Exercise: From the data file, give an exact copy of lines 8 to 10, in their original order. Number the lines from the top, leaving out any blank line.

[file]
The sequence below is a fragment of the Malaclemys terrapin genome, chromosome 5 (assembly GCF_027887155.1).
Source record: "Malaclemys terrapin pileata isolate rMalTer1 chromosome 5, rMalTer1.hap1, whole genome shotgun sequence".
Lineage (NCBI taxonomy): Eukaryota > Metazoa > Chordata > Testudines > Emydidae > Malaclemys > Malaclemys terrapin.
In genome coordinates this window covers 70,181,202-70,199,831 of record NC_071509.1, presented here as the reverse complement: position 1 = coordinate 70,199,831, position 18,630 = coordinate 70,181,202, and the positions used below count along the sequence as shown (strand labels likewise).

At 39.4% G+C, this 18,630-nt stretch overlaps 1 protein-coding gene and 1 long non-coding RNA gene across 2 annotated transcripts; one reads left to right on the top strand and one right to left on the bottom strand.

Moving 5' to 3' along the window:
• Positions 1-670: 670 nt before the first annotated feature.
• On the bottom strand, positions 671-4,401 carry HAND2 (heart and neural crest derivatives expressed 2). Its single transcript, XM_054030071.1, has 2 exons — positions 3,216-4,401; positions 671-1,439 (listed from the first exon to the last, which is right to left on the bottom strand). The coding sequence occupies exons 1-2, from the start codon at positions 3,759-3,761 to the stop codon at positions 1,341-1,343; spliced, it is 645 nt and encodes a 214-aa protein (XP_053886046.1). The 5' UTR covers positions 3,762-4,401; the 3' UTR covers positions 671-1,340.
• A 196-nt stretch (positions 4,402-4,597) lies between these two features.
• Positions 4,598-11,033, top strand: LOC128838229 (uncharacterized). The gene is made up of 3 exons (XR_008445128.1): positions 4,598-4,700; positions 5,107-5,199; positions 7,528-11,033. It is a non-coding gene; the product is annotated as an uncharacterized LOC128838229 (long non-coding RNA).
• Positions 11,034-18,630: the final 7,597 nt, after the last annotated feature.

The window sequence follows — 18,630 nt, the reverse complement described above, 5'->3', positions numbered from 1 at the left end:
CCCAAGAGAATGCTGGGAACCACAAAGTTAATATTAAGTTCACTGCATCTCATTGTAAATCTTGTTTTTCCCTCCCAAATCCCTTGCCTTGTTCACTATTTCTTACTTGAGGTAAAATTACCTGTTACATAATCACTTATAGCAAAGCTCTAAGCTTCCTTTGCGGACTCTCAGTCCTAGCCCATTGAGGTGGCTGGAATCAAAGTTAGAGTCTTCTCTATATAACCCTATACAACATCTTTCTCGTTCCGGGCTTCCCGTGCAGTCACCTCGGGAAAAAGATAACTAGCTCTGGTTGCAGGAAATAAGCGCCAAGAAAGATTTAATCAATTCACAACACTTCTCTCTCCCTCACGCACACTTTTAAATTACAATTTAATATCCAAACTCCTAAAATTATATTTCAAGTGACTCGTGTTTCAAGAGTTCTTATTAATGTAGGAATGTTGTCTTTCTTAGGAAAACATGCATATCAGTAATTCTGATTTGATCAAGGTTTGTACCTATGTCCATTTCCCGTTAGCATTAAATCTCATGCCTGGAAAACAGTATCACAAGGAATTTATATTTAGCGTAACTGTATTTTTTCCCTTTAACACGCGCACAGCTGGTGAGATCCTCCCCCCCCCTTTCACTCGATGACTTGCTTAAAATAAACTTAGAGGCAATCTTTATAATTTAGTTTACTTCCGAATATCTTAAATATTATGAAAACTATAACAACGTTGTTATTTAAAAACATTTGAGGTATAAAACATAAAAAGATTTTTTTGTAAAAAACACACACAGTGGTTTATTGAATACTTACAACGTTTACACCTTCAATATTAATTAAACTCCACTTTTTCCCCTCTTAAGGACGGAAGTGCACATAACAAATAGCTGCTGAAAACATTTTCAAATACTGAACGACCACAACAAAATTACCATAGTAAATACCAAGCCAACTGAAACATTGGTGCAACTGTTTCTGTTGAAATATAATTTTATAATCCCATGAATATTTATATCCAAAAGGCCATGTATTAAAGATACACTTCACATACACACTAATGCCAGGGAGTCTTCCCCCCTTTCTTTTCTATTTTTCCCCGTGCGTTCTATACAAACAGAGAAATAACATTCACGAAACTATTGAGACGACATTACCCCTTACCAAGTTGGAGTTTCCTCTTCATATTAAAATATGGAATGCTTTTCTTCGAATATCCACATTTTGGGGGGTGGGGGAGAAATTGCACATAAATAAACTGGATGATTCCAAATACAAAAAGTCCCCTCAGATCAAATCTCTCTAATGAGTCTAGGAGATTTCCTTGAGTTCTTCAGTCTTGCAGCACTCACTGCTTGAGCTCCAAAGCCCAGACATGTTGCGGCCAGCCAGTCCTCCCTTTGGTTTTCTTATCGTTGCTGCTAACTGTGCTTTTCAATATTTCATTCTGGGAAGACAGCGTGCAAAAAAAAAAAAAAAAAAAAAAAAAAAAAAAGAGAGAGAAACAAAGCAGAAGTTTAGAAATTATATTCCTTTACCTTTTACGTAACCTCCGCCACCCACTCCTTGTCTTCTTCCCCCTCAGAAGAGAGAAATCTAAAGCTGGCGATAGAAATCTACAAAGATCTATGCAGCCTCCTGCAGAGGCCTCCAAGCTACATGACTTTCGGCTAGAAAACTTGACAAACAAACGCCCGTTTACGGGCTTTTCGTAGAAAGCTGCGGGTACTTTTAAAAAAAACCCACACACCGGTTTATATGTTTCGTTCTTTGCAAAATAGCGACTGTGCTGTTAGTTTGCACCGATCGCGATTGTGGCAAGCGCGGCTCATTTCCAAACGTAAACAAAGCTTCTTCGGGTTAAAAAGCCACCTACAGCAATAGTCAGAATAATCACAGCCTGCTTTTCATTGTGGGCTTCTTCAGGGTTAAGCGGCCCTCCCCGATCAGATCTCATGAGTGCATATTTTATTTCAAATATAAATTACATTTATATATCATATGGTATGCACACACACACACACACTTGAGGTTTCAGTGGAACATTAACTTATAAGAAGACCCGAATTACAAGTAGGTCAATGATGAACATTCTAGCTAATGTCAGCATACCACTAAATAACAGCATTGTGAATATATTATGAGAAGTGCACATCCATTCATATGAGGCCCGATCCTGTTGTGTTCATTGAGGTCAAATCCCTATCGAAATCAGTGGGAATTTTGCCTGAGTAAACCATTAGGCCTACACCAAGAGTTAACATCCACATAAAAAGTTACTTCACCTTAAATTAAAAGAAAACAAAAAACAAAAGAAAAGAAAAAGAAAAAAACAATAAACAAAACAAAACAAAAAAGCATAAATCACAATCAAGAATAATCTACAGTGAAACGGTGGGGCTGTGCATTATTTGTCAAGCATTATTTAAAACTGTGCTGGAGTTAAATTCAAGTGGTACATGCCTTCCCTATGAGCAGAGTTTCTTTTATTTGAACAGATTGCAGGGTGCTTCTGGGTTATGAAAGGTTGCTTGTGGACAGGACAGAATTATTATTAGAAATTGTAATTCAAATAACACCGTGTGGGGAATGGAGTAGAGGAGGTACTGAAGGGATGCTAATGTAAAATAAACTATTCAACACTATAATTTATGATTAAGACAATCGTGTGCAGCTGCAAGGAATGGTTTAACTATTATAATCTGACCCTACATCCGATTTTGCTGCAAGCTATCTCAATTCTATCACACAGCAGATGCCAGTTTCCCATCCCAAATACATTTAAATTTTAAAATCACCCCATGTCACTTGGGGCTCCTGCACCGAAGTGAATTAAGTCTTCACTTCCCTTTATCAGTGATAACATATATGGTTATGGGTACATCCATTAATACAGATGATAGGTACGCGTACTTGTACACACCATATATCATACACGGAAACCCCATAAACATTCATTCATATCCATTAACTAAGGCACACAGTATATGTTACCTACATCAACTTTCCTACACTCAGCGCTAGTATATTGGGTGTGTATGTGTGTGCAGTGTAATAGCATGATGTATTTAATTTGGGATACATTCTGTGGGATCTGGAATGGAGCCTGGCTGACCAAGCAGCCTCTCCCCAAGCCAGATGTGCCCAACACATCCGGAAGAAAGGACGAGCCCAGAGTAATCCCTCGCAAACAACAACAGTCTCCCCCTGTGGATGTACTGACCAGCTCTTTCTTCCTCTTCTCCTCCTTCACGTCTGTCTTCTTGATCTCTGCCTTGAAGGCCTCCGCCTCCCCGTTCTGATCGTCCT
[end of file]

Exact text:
• On the bottom strand, positions 671-4,401 carry HAND2 (heart and neural crest derivatives expressed 2). Its single transcript, XM_054030071.1, has 2 exons — positions 3,216-4,401; positions 671-1,439 (listed from the first exon to the last, which is right to left on the bottom strand). The coding sequence occupies exons 1-2, from the start codon at positions 3,759-3,761 to the stop codon at positions 1,341-1,343; spliced, it is 645 nt and encodes a 214-aa protein (XP_053886046.1). The 5' UTR covers positions 3,762-4,401; the 3' UTR covers positions 671-1,340.
• A 196-nt stretch (positions 4,402-4,597) lies between these two features.
• Positions 4,598-11,033, top strand: LOC128838229 (uncharacterized). The gene is made up of 3 exons (XR_008445128.1): positions 4,598-4,700; positions 5,107-5,199; positions 7,528-11,033. It is a non-coding gene; the product is annotated as an uncharacterized LOC128838229 (long non-coding RNA).